When I run leadership programmes I ask individuals whether they feel their role is to motivate and get the best from their direct reports, and usually they all believe these are critical parts of their role. I would suggest this thinking is flawed.
Firstly, if we assume we are there to motivate our teams then the risk is we will do all we can to excite them, we'll look for ways they could improve performance, we'll highlight their shortcomings and give them excellent advice on what to do next time - naturally with constant encouragement. But this makes us the driver, which may bring excellent short-term results but could have a negative long-term impact - what then happens when we are not around? When we're driving performance it's more of a management approach, than a leadership approach. Rather than motivating others, our role as a leader is surely to inspire them to motivate themselves. This requires different thinking and behaviour.
It's more about listening than telling, questioning than advising, and encouraging others to come up with ideas rather than merely giving our own. We all want people to perform at their best - be it family, friends, employees or colleagues, but this doesn't come from focusing on what we 'get'.
I often ask the question: "if you could have everyone treat you the way you'd like to be treated, how would that be?". Typical responses invariably include with respect, attention, support, encouragement, openly, honestly and so on. However, when I ask the follow-up question: "can you make people treat you this way?", silence is followed by a gradual recognition that actually you cannot make people treat you a certain way. Perhaps we can influence it, but we cannot control it. In truth, organizational leaders have virtually no control over what they 'get', only over what they 'give'.
When a client was starting a new job, I asked him how it would be in a perfect world and how he would like the CEO to treat him. He talked of how wonderful this job would be if he could "have my boss really listen to me and value my ideas, have colleagues who enjoy working with me, and have a highly motivated team who continually stretch themselves".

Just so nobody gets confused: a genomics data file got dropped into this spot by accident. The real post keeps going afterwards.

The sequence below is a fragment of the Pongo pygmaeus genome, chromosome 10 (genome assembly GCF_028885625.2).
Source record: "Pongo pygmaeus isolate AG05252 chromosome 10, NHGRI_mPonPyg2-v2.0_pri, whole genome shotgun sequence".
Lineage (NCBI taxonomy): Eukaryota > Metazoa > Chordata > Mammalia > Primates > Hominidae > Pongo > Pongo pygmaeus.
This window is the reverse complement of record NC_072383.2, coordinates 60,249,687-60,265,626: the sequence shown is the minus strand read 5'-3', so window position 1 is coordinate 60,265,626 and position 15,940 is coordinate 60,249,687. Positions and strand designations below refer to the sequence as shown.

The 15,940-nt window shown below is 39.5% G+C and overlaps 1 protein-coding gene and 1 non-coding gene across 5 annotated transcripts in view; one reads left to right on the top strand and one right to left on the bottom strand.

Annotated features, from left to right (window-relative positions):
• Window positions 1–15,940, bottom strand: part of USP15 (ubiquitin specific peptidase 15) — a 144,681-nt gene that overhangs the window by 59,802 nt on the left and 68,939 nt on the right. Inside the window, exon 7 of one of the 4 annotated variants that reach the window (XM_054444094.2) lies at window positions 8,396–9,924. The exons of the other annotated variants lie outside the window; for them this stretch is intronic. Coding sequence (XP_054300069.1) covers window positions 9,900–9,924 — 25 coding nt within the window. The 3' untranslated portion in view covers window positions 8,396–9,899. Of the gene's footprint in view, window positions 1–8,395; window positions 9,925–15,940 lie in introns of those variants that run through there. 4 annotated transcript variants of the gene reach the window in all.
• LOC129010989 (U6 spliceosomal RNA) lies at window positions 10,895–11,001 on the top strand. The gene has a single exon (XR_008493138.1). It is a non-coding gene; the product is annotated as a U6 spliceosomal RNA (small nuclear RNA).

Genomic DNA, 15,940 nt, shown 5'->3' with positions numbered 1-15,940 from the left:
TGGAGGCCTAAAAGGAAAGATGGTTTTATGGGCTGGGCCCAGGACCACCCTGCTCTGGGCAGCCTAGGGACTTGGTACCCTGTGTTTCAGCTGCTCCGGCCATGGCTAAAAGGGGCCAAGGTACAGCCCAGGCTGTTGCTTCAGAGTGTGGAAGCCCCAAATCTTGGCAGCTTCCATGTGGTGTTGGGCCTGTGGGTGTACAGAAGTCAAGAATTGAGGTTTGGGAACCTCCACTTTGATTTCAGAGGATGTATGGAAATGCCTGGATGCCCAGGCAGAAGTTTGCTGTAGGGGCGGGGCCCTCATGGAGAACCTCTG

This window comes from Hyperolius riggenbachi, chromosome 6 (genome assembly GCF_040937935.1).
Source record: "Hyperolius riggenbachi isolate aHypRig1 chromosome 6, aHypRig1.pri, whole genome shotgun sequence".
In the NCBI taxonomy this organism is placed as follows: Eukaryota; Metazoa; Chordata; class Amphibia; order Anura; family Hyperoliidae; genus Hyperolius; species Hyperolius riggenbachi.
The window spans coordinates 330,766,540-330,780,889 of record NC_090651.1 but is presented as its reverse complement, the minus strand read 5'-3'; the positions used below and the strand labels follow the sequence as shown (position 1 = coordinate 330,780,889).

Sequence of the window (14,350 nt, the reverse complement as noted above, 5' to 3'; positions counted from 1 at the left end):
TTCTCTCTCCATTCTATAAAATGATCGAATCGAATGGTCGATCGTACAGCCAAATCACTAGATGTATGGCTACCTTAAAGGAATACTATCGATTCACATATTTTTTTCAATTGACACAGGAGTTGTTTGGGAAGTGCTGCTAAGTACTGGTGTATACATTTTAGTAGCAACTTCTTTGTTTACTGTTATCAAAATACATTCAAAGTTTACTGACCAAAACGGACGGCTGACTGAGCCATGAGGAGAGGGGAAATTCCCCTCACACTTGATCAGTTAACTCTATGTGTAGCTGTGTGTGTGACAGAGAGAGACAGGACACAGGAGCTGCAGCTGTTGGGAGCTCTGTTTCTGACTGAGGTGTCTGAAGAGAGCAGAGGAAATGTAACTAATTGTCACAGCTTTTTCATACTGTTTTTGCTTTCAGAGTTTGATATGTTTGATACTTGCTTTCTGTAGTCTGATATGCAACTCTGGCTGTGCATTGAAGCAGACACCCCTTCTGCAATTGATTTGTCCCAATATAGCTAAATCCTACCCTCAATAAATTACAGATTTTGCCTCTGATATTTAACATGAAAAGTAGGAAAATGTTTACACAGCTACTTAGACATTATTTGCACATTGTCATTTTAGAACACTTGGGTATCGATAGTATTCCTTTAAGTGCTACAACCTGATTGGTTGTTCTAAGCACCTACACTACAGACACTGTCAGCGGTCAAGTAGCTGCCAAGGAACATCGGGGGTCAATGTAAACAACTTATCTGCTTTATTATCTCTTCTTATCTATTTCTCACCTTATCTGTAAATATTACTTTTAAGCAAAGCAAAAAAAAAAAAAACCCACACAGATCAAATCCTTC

Sounded great, but then I asked him to focus instead on what he could control, or what he could 'give' to the new role. From this new perspective he realised there was so much he could give, he could take time to listen to his boss and her ideas, demonstrate genuine interest and support for his colleagues, encourage his team to be creative and ask questions that would stretch their thinking so they could take ownership for their ideas - always the best way to have a person shine.
Guess what, he contacted me a few months later to let me know that the job had turned out to be everything he could have wanted! I've frequently observed that a lack of confidence can cause people to be more concerned about what they may 'get' from situations, asking, for instance: 'Will people think I'm a great boss?' This focuses totally on 'get' which they cannot control, but thinking this way could create exactly what they don't want.
No matter what the circumstances, we need to focus on what we can contribute to this situation, this person, this group. Ask yourself every day: 'If there is one thing I could give to my colleagues or team to support them to perform at their best, what would it be?' Where is your focus right now - on give or on get?
Penny Ferguson, managing partner at leadership development company, The Living Leader